There Are 8 Million Lawsuits in the Naked Cowboy

This blog post is not authored by, endorsed by, or affiliated with the Naked Cowboy(R), and other stuff our lawyer made us say.

Photo Courtesy Ryan McGinnis

A New York New Year’s tradition is the dropping of the ball in Times Square.

Another is fast becoming the serving of the New Year’s lawsuit by Times Square’s scantily clad troubadour, the Naked Cowboy.

Robert John Burck, aka the Naked Cowboy, recently sued CBS and the producers of the soap opera “The Bold and The Beautiful” for an episode showcasing a character in “Naked Cowboy signature garb” of cowboy hat, cowboy boots, tighty whitey briefs, and strategically placed guitar. The suit seeks $15 million damages for a casebook worth of intellectual property-related legal injuries, including trademark infringement, trademark dilution, false advertising, misappropriation of right of publicity, and unfair business practices.

But guys, you missed the most obvious claim of all– infringement of trade dress.

The complaint claims that the suit was filed only after the defendants ignored multiple requests to take a $150,000 license, in order that the “integrity and propriety of the brand be kept in tact [sic].”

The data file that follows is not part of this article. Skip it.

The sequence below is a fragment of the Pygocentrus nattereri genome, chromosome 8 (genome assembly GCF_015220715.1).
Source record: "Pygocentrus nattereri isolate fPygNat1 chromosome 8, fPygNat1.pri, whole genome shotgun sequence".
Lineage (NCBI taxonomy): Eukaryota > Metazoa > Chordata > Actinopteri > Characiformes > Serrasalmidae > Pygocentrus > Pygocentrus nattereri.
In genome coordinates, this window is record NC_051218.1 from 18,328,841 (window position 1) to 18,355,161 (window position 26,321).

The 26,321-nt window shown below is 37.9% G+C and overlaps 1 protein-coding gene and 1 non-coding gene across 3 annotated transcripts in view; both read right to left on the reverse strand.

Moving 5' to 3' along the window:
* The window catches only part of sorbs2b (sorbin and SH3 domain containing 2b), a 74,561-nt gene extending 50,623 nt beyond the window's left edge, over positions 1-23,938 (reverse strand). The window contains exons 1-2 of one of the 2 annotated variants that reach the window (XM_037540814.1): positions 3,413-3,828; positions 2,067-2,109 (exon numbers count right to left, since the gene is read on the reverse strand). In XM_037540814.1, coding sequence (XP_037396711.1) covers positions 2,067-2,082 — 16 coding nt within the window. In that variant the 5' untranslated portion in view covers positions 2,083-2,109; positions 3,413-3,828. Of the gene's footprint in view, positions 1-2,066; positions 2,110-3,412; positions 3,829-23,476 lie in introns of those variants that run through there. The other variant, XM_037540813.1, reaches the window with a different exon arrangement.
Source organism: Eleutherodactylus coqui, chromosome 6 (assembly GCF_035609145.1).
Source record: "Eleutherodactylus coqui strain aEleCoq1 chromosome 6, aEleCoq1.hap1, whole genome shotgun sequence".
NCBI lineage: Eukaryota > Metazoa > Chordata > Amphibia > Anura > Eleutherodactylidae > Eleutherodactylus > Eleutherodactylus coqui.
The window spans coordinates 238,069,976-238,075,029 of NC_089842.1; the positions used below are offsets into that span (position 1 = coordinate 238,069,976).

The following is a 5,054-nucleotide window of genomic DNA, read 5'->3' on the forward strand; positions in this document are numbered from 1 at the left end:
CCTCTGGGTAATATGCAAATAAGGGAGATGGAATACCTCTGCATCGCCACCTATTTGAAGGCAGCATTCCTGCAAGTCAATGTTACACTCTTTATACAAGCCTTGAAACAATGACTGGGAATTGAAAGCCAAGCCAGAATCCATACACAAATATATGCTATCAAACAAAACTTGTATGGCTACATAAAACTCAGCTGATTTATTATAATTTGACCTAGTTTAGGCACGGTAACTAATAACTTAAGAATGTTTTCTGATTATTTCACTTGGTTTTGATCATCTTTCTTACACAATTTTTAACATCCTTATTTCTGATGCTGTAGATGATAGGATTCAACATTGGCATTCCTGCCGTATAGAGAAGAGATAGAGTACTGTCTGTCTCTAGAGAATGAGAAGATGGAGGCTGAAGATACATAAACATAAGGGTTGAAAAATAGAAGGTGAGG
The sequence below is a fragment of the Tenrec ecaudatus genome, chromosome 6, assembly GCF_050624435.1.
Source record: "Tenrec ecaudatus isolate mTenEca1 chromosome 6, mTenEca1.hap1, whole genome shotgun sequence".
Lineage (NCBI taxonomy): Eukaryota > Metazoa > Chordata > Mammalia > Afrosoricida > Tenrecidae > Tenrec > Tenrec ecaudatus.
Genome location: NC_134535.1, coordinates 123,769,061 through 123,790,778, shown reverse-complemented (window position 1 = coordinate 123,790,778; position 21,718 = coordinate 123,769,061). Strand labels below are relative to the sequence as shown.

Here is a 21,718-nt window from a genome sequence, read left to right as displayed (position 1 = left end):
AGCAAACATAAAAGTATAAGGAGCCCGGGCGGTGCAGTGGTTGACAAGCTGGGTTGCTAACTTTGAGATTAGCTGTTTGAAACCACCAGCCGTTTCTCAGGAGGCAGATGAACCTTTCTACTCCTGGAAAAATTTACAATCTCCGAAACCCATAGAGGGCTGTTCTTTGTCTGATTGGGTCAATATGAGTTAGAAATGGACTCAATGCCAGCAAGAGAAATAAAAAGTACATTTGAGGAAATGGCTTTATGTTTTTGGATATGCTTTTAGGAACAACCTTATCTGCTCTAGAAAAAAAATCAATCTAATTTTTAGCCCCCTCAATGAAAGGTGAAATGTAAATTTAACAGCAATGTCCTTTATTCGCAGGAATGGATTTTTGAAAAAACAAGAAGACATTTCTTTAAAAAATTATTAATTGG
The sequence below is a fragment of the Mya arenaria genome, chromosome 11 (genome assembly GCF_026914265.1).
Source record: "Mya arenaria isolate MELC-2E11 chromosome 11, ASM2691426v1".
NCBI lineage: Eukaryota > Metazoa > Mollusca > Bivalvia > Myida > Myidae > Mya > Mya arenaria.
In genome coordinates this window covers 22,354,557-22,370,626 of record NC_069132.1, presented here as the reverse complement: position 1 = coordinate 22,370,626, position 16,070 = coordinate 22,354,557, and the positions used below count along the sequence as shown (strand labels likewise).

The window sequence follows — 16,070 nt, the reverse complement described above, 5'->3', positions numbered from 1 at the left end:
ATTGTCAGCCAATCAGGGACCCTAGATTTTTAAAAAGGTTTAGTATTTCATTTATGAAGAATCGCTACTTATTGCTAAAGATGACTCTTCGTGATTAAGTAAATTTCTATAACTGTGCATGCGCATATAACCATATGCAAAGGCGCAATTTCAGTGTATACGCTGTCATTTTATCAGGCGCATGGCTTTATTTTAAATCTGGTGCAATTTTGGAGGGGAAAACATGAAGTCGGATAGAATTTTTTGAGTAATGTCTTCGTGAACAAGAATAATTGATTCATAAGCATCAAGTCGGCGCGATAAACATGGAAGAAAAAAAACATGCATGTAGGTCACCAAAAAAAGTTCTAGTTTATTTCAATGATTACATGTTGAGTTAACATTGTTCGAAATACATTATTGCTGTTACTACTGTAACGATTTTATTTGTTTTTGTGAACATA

Would that have been a naked license?

In 2008, Burck sued candy maker Mars, Inc. on the grounds that Times Square billboards and a mural featuring a guitar-strumming, underwear-clad blue M&M infringed his Naked Cowboy trademark and rights of publicity. The judge dismissed the right of publicity claim on the grounds that Burck could not claim it for a fictional character; the parties later reached a confidential settlement regarding the trademark infringement claims.

In 2009, Los Angeles videogame maker Gameloft filed a preemptive lawsuit against Burck seeking a ruling that the appearance of a scantily clad, guitar strumming character in its videogame, New York Nights, was not an infringement of the Naked Cowboy trademark.

Also in 2009, Burck sued Clear Channel Communications, claiming that its Tampa radio station created and promoted a Naked Cowboy imposter.

In 2010, Burck sued Sandra Brodsky, a bikini-clad, guitar strumming ex-stripper who strolled Times Square as the Naked Cowgirl, after she refused to sign a Naked Cowboy franchise agreement (going price: $5,000 per year or $500 per month) and ignored a cease-and-desist letter to halt all Times Square performances. Burck’s complaint alleged that the Naked Cowgirl would cause confusion among potential consumers of Naked Cowboy services, and tarnish his wholesome image, by her frequent use of obscene language and gestures towards uncooperative tourists.

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